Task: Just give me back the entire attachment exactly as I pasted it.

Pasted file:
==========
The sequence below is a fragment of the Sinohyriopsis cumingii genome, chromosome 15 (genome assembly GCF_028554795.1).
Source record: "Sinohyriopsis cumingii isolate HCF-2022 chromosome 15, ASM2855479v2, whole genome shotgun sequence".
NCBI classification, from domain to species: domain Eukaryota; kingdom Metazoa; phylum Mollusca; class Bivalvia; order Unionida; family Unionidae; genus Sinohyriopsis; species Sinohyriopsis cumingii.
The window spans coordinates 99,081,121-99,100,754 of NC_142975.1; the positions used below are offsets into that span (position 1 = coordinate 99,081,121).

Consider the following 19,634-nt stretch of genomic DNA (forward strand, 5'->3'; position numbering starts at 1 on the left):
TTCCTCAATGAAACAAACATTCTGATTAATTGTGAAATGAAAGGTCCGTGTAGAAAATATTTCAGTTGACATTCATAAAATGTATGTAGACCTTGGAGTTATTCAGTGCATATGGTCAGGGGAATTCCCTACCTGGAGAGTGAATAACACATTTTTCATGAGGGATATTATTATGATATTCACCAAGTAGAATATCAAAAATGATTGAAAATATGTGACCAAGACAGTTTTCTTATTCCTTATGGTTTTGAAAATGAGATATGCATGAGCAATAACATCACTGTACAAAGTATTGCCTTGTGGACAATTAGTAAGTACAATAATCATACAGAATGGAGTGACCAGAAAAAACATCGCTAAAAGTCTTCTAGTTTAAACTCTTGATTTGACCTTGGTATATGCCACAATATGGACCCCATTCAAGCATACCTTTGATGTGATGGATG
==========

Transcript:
The sequence below is a fragment of the Sinohyriopsis cumingii genome, chromosome 15 (genome assembly GCF_028554795.1).
Source record: "Sinohyriopsis cumingii isolate HCF-2022 chromosome 15, ASM2855479v2, whole genome shotgun sequence".
NCBI classification, from domain to species: domain Eukaryota; kingdom Metazoa; phylum Mollusca; class Bivalvia; order Unionida; family Unionidae; genus Sinohyriopsis; species Sinohyriopsis cumingii.
The window spans coordinates 99,081,121-99,100,754 of NC_142975.1; the positions used below are offsets into that span (position 1 = coordinate 99,081,121).

Consider the following 19,634-nt stretch of genomic DNA (forward strand, 5'->3'; position numbering starts at 1 on the left):
TTCCTCAATGAAACAAACATTCTGATTAATTGTGAAATGAAAGGTCCGTGTAGAAAATATTTCAGTTGACATTCATAAAATGTATGTAGACCTTGGAGTTATTCAGTGCATATGGTCAGGGGAATTCCCTACCTGGAGAGTGAATAACACATTTTTCATGAGGGATATTATTATGATATTCACCAAGTAGAATATCAAAAATGATTGAAAATATGTGACCAAGACAGTTTTCTTATTCCTTATGGTTTTGAAAATGAGATATGCATGAGCAATAACATCACTGTACAAAGTATTGCCTTGTGGACAATTAGTAAGTACAATAATCATACAGAATGGAGTGACCAGAAAAAACATCGCTAAAAGTCTTCTAGTTTAAACTCTTGATTTGACCTTGGTATATGCCACAATATGGACCCCATTCAAGCATACCTTTGATGTGATGGATG